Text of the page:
US Housing: How Long Can Shadow Inventory Stay Hidden?

I have written many times over the course of this year (into rising prices over the last six months) that the US housing market had one more leg down before we reached the ultimate long term bottom in prices. The reason for this boils down to essentially these five main bullet points:

1. The shadow inventory would eventually enter the market creating the final flush of supply (like the RTC program of the early 1990's)

2. Interest rates artificially being held down by the government and the Federal Reserve would eventually rise (meaning less buyers could afford the monthly payments at current prices)

3. The US government could not afford to fund 100% of the homes across the country forever. This means lending restrictions would eventually tighten (meaning fewer qualified buyers could obtain a mortgage at current prices)

4. The general economy and employment would slow down as the artificial stimulus provided by the government and the Federal Reserve wore off

5. Demographics and psychology toward housing would impact buyers. Baby boomers are looking to downsize and the younger generation has only known falling prices and falling interest rates. Homes and monthly mortgage payments are "always lower tomorrow" to this younger group. The was the exact opposite of the psychology on the way up.

Argument number 5 is already in effect as the government and Fed have the least ability to temporarily and artificially change major demographic changes.

Numbers 1 through 4 have so far been postponed due to a staggering amount of continued and increased artificial government intervention in the market.

Up to this point the US has incurred no speed bumps toward larger and more reckless government spending. The bond market has done the opposite and rewarded this behavior in the short term, like betting on a NASCAR driver who continues to drink beer after beer before a major NASCAR race. The bond market today assumes that things can only get better with more debt and less income.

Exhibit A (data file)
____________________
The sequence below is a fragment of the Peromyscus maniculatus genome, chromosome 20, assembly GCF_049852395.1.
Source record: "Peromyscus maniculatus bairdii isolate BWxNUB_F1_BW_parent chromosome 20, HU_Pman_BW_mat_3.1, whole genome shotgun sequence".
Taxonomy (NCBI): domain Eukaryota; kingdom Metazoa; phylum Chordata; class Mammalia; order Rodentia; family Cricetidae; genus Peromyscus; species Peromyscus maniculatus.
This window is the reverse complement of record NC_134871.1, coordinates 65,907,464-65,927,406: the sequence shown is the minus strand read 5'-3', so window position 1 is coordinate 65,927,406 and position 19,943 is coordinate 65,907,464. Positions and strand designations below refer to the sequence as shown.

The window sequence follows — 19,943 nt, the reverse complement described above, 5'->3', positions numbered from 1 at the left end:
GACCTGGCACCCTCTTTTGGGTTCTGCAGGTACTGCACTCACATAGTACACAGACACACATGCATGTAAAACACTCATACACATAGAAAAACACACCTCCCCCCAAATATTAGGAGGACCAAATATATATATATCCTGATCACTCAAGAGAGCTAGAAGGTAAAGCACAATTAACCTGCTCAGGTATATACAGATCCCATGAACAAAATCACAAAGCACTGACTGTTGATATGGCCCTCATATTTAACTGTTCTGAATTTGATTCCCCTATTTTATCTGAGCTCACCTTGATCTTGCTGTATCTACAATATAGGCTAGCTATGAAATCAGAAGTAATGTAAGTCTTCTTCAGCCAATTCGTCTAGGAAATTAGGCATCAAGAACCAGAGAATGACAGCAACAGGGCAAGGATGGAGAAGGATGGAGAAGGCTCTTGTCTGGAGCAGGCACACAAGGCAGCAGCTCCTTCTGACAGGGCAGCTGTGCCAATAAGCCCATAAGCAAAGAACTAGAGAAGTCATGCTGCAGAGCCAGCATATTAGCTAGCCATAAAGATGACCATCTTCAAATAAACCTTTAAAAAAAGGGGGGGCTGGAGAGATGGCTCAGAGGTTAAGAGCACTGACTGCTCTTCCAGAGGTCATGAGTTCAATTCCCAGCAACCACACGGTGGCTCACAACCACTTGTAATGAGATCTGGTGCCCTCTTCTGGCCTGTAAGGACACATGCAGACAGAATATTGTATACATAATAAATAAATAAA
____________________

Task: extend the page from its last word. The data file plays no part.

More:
If the bond market does not punish the reckless spenders then no changes will be implemented. As I have stated here over and over again and what is probably the most important idea you can take away from this website: change will only come with crisis.

This means that until the crisis arrives, the government will continue to fund 100% of the new subprime loans being created. Many of these loans are funded with 3% (or less) down with an interest rate somewhere around 3% (and falling). I could write a book alone on how large of a disaster this will be, but this is only one fraction of the problem.

What is keeping rates this low (and most likely will soon be sending them lower) is the Federal Reserve's new QE-to-Infinity program directed exclusively at mortgage bond purchases.

Lenders have no risk in making loans because they can immediately get them insured or sell them directly to the government. The government has no risk in insuring or purchasing loans because they can now offload them onto the Federal Reserve's balance sheet. What is the difference between loans made today through the government and loans made during the previous subprime bubble?

Interest rates are now lower and in many cases 50% less than during the 2006 - 2007 years. In other words, the federal government and the Federal Reserve are buying mortgage loans at a price 100% higher than those bought during the peak of the subprime crisis.